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Grazia Maria Cosima Damiana Deledda (Italian pronunciation: [ˈɡrattsja deˈlɛdda]; Sardinian: [deˈlɛɖɖa]; 27 September 1871 – 15 August 1936) was an Italian writer who received the Nobel Prize for Literature in 1926[1] "for her idealistically inspired writings which with plastic clarity picture the life on her native island [i.e. Sardinia] and with depth and sympathy deal with human problems in general".[2] She was the first Italian woman to receive the prize.[3]

Grazia Deledda
Deledda in 1926, from the Nobel Prize website
Deledda in 1926, from the Nobel Prize website
Born(1871-09-27)27 September 1871
Nuoro, Italy
Died15 August 1936(1936-08-15) (aged 64)
Rome, Italy
OccupationWriter, novelist
Literary movementRealism, Decadence
Notable awardsNobel Prize in Literature



Born in Nuoro, Sardinia, into a middle-class family, she attended elementary school and then was educated by a private tutor (a guest of one of her relatives) and moved on to study literature on her own. She started writing at a very young age,[vague] inspired by the Sardinian peasants and their struggles.[citation needed]

The first novel she wrote and published was Fiori di Sardegna (Flowers of Sardinia). This novel was published in 1892. She first published some pieces in the fashion magazine L'ultima moda when it still published works in prose and poetry. Nell'azzurro, published by Trevisani in 1890, might be considered her first work. Her family was not supportive of her desire to write. Her works seemed to focus on portraying harsh realities and difficult lifestyles, combining imaginary and autobiographical elements. Her novels tend to criticize social values and moral norms rather than the people who are victims of such circumstances.

Still between prose and poetry are, among her first works, Paesaggi sardi, published by Speirani in 1896. In 1900, after having married Palmiro Madesani, a functionary of the Ministry of Finance whom she met in Cagliari in October 1899,[4] the writer moved to Rome and after the publication of Anime oneste in 1895 and of Il vecchio della montagna in 1900, plus the collaboration with magazines La Sardegna, Piccola rivista and Nuova Antologia, her work began to gain critical interest. She had two sons and lived a quiet life occupied by her writing.[5] She was a very prolific writer publishing, on average, a novel a year.[5]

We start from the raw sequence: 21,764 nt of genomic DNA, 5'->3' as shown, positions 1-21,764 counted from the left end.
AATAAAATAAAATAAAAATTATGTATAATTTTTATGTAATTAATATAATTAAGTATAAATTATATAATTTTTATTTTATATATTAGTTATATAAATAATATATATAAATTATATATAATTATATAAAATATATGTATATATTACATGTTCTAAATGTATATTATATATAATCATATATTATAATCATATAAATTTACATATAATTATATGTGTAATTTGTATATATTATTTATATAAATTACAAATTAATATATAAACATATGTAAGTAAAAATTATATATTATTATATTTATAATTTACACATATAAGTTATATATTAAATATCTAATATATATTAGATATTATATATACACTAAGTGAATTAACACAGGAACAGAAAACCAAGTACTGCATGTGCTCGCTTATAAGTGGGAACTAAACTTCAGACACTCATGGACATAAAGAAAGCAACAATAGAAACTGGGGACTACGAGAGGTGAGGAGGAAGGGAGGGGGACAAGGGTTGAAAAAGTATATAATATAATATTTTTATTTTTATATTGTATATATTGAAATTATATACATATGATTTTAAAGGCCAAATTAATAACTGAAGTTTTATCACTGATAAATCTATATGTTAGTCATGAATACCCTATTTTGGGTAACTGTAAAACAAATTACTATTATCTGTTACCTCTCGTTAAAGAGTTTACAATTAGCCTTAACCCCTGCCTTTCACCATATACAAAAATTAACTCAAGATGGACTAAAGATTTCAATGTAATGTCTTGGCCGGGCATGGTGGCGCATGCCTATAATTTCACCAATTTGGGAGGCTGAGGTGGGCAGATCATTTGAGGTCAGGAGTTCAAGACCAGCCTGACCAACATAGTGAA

With her husband and son, Rome circa 1905

In 1903 she published her first real success, Elias Portolu, which confirmed her as a writer and began her work as a successful writer of novels and theatrical works: Cenere (1904), L'edera (1908), Sino al confine (1910), Colombi e sparvieri (1912), Canne al vento (1913) – her most well-known book in Italy, L'incendio nell'oliveto (1918) and Il Dio dei venti (1922).

Cenere was the inspiration for a silent movie with the famous Italian actress Eleonora Duse. It was the only time Duse appeared in film.

Deledda received the Nobel Prize in 1926 in Literature after she had been nominated by Henrik Schück, member of the Swedish Academy.[6] Her response in winning the prize was "Già!" ("Already!") Deledda was very protective of her daily writing routine. Her schedule was exactly the same seven days a week: a late breakfast, a few hours of reading, lunch followed by a nap and then, clearly, ending the day with a few hours of writing. Deledda happened to receive the Nobel Prize almost exactly a year after Benito Mussolini dropped the charade of constitutional rule in favor of fascism. Mussolini himself wished to give Grazia a portrait of himself, and he signed it with "profound admiration." With this string of fame came a slew of journalists and notable photographers whom she allowed into her home to learn more about her. Her beloved pet crow, Checcha was irritated by all the commotion with people coming in and out. "If Checcha has had enough, so have I," Deledda was quoted as saying.